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Students Raise $2K For Crohn’s

North Shore freshmen Jagger Gillman and Ethan Bradford organized a basketball clinic last month that was, by all accounts, a huge success.  With a goal of raising money and awareness about Crohn’s disease, the event raised $2,300 for the Crohn’s and Colitis Foundation of America (CCFA).

 

“It was amazing and went very smoothly,” says Bradford. “It was bigger than expected, with more than 70 kids.”

 

He and Gillman, who are cousins, undertook the large task of planning the clinic, from coordinating with representatives of CCFA to securing the venue—the Sid Jacobson Jewish Community Center in East Hills (JCC)—to recruiting and organizing the volunteers. In total, about 20 volunteers—mostly friends from North Shore High School—showed up to manage the stations and teach basketball skills to younger kids.

 

"It was so popular, we had to turn some people away,” says Bradford.

 

“I had a blast,” says volunteer Brett Bennett, a sophomore at North Shore High School, who had the job of teaching the euro step at his station. “I would definitely do it again.”

 

A member of the basketball team, Bennett says it was easy to teach the kids since he’s been playing basketball his whole life. About the experience, Bennett says, “I feel really good about myself...we were raising money for a good cause.”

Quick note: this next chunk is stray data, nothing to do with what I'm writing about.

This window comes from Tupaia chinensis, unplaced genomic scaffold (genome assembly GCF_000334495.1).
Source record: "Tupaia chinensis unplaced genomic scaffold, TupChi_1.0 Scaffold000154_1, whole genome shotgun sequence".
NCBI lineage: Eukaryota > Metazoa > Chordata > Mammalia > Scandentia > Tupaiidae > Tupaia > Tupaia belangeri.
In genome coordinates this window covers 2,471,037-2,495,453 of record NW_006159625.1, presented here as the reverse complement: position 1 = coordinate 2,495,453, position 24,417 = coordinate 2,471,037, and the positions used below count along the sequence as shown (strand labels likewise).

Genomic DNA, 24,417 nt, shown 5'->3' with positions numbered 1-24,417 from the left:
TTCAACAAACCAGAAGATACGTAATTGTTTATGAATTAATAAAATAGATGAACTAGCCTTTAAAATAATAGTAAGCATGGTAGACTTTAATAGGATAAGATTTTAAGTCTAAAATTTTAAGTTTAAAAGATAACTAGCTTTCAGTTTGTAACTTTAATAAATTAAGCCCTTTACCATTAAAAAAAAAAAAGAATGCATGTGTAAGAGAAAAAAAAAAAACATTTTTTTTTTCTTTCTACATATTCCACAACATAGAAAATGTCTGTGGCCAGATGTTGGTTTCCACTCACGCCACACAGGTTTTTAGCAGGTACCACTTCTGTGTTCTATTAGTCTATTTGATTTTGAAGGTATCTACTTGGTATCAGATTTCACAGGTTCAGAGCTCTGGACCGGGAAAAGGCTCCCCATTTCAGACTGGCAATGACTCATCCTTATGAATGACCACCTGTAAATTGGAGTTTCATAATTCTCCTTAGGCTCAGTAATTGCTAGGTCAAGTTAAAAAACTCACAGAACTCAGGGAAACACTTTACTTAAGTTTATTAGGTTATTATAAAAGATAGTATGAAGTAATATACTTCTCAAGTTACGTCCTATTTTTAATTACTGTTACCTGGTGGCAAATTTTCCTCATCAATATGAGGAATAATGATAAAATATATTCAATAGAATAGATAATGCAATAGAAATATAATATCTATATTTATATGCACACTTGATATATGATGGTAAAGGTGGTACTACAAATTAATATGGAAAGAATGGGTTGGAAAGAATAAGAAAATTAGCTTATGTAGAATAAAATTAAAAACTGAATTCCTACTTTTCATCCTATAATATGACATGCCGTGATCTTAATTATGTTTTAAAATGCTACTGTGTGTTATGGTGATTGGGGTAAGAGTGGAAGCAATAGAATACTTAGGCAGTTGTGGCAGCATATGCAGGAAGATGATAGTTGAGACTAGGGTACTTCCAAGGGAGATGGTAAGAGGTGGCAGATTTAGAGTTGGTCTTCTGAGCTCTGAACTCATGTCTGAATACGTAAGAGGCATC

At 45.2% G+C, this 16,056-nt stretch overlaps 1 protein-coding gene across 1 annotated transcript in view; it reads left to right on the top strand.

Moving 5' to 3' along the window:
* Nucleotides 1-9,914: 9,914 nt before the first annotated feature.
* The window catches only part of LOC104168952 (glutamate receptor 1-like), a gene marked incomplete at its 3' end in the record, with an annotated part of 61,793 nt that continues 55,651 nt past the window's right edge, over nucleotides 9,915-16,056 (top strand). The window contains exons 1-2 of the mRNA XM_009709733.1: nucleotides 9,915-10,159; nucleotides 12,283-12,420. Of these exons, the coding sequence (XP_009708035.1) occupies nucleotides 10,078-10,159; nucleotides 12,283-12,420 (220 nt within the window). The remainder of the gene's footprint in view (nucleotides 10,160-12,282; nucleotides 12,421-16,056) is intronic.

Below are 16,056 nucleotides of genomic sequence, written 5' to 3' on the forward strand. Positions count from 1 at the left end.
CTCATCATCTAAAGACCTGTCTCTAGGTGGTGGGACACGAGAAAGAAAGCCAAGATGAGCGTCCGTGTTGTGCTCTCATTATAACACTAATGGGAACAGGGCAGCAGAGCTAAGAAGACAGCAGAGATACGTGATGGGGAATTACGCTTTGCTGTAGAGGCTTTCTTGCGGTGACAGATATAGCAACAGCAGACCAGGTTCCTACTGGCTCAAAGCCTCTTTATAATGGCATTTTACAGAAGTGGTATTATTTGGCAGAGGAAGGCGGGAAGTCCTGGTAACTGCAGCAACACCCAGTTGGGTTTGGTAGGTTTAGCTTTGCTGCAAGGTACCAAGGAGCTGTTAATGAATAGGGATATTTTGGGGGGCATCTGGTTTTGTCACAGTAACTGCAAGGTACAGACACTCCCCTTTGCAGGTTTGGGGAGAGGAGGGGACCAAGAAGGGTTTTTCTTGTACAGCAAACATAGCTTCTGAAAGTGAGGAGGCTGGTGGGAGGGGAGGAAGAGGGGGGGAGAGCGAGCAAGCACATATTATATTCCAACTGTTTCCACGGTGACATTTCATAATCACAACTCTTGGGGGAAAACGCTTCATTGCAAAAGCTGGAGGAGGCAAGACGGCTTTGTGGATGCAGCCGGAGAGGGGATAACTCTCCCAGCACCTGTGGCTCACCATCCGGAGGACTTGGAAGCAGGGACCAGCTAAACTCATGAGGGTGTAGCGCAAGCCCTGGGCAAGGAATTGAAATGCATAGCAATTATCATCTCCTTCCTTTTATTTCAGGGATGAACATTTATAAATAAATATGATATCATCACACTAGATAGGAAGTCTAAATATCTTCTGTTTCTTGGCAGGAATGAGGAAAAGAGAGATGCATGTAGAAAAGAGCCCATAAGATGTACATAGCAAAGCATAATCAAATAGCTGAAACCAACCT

Bradford and Gillman say they were thrilled with how smoothly everything went on the day of the clinic; not that they didn’t earn it. The two began planning the event last summer, spending hours of their free time doing the legwork to make sure it went off without a hitch.

 

“It was well-run, extremely organized,” says Sean Kurtzman, teen and travel camp coordinator at the JCC and Camp Jacobson. He noted that this was a very large event compared to others organized by teens. “They took it upon themselves and ran with it,” he says. “It was awesome; we’re expecting to make this an annual event for the community for many years to come.”

 

Becca Firestone, director of teen services at the JCC says, “It’s unique in that the boys brought it to us...they said ‘we deeply care about CCFA and we love basketball.’ It’s very exciting  when teens find something they are passionate about and to see that matching of passion and skill.”

 

Also, she adds, “It’s impressive for their age; it’s rare to see that drive in a ninth-grader.”

 

The cousins have been involved in charity events for CCFA for some time; Gillman’s younger brother, Harrison, a sixth-grader at North Shore Middle School, was diagnosed with Crohn’s disease at age 7. Raising awareness about the disease, as well as raising money for research, in hopes of one day finding a cure was the main factor in putting on the clinic.

 

At the beginning of the program, the boys gave an introduction and explained to the kids what Crohn’s disease is.

 

“I told them that it affects the digestive system and it’s very painful, but ‘don’t worry, you can’t catch it,’” said Gillman. “I want to teach awareness and have them know it’s not something to be afraid of.”